A method and apparatus to practice the method for rapidly determining the size and mass distribution of a sample of randomly sized particles of a known total mass. A series of substantially hydrocyclones are connected by conduits to each other and to a temperature controlled water feed. By restricting the cross- sectional areas of these conduits to progressively smaller values, the slurry containing the sample particles is caused to increase its velocity as it moves from hydrocyclone to hydrocyclone. As described by the stokesian theory that relates particle diameter and settling velocity, the largest sized particles are suspended in the closed apex of the first hydrocyclone with smaller sized particles, in given size ranges, being suspended in the next succeeding hydrocyclones' apexes. In this manner, the particles are separated into discrete fractional sizes with a residual slurry of the very smallest particles being discharged. Before the discrete fractions of particles are suspended in their hydrocyclone apexes, a combined photon source, like a gamma ray source, and detector are calibrated with the water temperature kept constant. When the suspension of particles takes place, an attenuation of the radiation from the source is observed at the detector. This attenuation can be related to the mass or weight of the discrete fractions of suspended particles. Electronic circuitry is used to indicate what this fractional mass or weight is as it relates to the total weight of the sample.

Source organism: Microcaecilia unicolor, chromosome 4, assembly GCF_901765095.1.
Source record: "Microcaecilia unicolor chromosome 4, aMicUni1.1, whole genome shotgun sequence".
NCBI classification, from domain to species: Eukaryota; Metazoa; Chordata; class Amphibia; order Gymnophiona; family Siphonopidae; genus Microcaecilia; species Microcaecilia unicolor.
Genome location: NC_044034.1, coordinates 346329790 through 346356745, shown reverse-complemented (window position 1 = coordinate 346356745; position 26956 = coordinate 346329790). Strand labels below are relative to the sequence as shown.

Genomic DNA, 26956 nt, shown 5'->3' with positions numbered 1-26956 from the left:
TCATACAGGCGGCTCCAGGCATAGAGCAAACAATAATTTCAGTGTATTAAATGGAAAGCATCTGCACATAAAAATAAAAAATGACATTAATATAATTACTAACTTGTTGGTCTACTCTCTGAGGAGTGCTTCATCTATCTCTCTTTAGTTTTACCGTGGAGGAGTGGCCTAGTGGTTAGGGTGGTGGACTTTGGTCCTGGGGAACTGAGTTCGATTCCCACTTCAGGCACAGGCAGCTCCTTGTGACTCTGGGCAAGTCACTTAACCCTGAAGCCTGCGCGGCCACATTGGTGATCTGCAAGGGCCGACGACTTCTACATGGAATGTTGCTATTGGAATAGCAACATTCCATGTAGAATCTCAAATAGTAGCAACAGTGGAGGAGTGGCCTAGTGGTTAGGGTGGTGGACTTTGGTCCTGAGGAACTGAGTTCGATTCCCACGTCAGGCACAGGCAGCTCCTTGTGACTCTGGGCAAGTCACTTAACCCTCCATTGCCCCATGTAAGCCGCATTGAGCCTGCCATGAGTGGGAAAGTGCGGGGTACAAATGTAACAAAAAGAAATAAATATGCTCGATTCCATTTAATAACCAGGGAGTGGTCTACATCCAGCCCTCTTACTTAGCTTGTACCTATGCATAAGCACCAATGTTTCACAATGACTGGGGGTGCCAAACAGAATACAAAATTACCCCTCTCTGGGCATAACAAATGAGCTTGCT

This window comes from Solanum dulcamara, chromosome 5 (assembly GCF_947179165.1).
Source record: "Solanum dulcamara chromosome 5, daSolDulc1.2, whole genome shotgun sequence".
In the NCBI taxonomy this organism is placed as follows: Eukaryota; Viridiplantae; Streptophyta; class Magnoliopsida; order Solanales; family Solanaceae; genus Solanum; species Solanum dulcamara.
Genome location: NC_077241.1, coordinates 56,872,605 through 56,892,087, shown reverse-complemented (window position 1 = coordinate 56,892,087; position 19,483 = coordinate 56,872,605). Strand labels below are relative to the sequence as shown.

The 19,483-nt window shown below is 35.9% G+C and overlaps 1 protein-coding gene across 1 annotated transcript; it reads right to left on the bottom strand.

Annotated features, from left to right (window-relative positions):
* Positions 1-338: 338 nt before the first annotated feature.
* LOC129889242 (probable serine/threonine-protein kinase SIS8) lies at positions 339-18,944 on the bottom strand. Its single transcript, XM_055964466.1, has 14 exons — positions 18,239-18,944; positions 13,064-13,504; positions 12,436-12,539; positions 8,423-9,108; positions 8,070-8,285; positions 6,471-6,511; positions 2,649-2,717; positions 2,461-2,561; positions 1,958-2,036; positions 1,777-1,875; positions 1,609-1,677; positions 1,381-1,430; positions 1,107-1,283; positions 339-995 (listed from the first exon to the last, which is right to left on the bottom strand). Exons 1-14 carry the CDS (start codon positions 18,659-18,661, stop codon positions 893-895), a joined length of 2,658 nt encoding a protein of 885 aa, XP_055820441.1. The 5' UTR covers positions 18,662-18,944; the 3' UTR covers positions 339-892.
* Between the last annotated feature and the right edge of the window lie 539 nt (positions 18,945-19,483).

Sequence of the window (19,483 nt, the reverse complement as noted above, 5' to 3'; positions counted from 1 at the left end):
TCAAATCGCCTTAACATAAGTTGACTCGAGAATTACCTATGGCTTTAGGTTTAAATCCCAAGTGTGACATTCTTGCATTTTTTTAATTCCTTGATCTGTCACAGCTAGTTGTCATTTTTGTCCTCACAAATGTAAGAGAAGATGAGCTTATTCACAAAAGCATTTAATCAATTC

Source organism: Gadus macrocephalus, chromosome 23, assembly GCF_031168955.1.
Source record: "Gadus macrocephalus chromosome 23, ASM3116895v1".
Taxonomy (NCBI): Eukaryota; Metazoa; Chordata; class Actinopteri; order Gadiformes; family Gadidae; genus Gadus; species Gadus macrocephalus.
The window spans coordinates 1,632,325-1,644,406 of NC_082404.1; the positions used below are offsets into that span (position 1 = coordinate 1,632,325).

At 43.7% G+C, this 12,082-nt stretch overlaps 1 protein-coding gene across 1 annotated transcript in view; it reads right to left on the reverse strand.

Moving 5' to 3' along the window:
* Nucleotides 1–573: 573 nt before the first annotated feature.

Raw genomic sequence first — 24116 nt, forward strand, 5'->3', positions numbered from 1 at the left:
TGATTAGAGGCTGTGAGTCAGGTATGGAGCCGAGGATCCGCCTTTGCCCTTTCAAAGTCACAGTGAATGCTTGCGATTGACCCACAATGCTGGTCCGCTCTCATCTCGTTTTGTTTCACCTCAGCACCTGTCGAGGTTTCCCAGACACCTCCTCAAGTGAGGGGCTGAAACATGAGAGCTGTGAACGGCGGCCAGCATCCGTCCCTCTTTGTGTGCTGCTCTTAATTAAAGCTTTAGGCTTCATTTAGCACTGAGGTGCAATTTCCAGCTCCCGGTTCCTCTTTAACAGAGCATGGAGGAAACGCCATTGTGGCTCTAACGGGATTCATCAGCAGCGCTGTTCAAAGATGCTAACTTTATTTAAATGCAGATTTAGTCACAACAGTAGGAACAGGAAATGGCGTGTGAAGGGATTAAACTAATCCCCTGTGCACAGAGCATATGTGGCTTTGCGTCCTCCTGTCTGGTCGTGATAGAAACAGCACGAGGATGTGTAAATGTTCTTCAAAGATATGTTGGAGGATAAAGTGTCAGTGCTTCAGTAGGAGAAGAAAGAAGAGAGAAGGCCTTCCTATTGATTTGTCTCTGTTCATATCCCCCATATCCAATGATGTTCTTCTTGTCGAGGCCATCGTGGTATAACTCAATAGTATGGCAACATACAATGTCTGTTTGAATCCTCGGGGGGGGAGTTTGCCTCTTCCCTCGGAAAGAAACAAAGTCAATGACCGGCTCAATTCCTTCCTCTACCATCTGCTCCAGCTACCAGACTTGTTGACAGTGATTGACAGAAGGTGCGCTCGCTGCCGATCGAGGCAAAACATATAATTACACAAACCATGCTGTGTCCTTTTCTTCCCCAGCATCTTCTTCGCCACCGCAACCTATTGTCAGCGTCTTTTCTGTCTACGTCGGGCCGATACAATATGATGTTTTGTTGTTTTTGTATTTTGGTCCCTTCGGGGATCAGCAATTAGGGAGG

U.S. Pat. 4,010,369, Mar. 1, 1977; Chem. Abstr. Not Found